JIS News

Caribbean Youth Advocate, Choc’late Allen, has called on young people to take personal responsibility for their development and for peace and stability in the nation.
“Personal responsibility benefits our community, ourselves and our nation. We can’t just talk change, we must live the changes that we want to see in our nation,” said the Youth Advocate, who delivered the main address at the National Students’ Day function held on Monday (Nov. 17) at the Northern Caribbean University (NCU) in Mandeville, Manchester.
“Once we regulate our thoughts and actions as young individuals, distinguishing right from wrong, we will see a crime free nation,” she stated.
Choc’late encouraged the youngsters at the function, who were drawn from high schools and youth clubs across the island, to work to overcome obstacles and make their own contribution in supporting exiting youth building initiatives, and also work to correct ills in the society.
The 15 year-old activist, who gained publicity in early 2007 by staging a five-day fast in her native Trinidad and Tobago, in an effort to plead to people to stop criminal activity in the country, said that with young people leading and advocating for positive change, societies will transform for the better.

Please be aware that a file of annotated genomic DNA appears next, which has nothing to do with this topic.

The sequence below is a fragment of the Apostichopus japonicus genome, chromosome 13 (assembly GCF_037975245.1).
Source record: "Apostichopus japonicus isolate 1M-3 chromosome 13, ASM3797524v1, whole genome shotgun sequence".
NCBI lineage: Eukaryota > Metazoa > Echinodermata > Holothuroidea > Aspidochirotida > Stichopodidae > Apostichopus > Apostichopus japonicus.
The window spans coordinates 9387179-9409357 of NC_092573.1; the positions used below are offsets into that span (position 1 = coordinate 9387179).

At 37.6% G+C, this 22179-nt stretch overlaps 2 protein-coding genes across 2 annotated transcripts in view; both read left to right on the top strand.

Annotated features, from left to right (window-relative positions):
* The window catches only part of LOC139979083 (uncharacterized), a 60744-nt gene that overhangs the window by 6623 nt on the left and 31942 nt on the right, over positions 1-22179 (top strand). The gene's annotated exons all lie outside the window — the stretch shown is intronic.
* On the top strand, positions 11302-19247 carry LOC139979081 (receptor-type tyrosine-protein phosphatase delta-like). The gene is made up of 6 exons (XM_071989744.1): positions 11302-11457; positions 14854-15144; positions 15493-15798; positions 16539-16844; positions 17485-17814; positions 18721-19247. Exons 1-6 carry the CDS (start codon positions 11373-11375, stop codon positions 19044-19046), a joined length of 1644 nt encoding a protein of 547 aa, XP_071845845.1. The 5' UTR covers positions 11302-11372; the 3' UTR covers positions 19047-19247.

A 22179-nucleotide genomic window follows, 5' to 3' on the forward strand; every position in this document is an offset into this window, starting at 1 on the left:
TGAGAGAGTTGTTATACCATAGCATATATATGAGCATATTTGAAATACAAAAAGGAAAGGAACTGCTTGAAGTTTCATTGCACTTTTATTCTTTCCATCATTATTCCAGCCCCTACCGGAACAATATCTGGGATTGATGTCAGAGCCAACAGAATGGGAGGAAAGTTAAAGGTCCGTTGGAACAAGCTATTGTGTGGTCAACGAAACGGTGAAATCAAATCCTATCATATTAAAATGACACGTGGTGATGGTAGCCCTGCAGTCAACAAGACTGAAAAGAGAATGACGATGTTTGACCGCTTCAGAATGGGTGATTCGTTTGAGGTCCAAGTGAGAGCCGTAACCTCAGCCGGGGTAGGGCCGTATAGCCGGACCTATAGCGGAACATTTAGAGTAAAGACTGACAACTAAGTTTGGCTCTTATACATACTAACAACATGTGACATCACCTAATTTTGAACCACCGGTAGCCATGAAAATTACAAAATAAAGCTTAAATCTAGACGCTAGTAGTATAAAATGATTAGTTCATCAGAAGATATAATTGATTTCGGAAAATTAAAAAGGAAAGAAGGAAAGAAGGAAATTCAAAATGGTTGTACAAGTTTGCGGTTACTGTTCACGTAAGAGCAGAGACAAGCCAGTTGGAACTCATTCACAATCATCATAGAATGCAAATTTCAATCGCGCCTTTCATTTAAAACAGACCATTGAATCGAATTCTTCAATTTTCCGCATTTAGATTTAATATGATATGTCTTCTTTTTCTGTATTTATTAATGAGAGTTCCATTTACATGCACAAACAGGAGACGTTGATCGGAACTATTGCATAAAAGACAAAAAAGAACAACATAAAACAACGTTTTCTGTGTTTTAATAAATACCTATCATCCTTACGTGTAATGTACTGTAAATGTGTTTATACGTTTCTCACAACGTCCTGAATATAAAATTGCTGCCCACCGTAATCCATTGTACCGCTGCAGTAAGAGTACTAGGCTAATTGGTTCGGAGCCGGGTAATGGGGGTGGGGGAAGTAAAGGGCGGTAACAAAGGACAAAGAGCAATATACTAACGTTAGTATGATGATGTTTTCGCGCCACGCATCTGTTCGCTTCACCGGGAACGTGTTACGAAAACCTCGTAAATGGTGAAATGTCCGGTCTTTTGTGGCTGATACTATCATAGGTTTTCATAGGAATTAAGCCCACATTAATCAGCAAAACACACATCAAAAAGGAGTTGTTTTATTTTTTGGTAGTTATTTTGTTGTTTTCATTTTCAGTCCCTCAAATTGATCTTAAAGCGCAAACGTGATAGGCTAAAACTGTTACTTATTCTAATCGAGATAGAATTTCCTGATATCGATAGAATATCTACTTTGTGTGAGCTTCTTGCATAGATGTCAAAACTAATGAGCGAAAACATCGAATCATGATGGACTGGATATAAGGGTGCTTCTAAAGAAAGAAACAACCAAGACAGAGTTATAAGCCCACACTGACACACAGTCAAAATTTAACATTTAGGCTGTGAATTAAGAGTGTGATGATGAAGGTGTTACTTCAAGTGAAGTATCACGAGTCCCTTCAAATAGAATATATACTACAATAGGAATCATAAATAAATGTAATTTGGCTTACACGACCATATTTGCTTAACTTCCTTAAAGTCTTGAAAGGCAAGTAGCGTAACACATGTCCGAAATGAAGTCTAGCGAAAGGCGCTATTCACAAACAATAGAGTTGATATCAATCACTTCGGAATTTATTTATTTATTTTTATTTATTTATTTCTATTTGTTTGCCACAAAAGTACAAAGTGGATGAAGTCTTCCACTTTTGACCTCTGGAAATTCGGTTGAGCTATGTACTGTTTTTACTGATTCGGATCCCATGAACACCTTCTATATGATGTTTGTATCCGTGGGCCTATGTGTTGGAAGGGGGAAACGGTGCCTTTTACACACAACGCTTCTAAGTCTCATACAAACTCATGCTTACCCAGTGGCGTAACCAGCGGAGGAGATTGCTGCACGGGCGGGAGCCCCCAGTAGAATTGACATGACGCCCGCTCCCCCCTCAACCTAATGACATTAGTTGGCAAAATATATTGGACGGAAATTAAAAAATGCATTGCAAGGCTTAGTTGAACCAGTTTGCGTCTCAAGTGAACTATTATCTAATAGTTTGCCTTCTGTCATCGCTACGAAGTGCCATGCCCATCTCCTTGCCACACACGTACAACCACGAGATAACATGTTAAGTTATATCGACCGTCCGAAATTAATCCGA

“Whether its crime, teenage pregnancies, drug and alcohol abuse, child abuse; there are many things that we can name that we need to correct but it all starts with us. We cannot expect to have youth empowerment, or a youth body that is changing things in the society, if as individuals we don’t make the changes ourselves. Youth empowerment for change; it starts with us,” she stated.
International Students’ Day was organised by the National Centre for Youth Development (NCYD), and is observed around the world each year to remember students, who lost their lives at the hands of Nazis in 1939.

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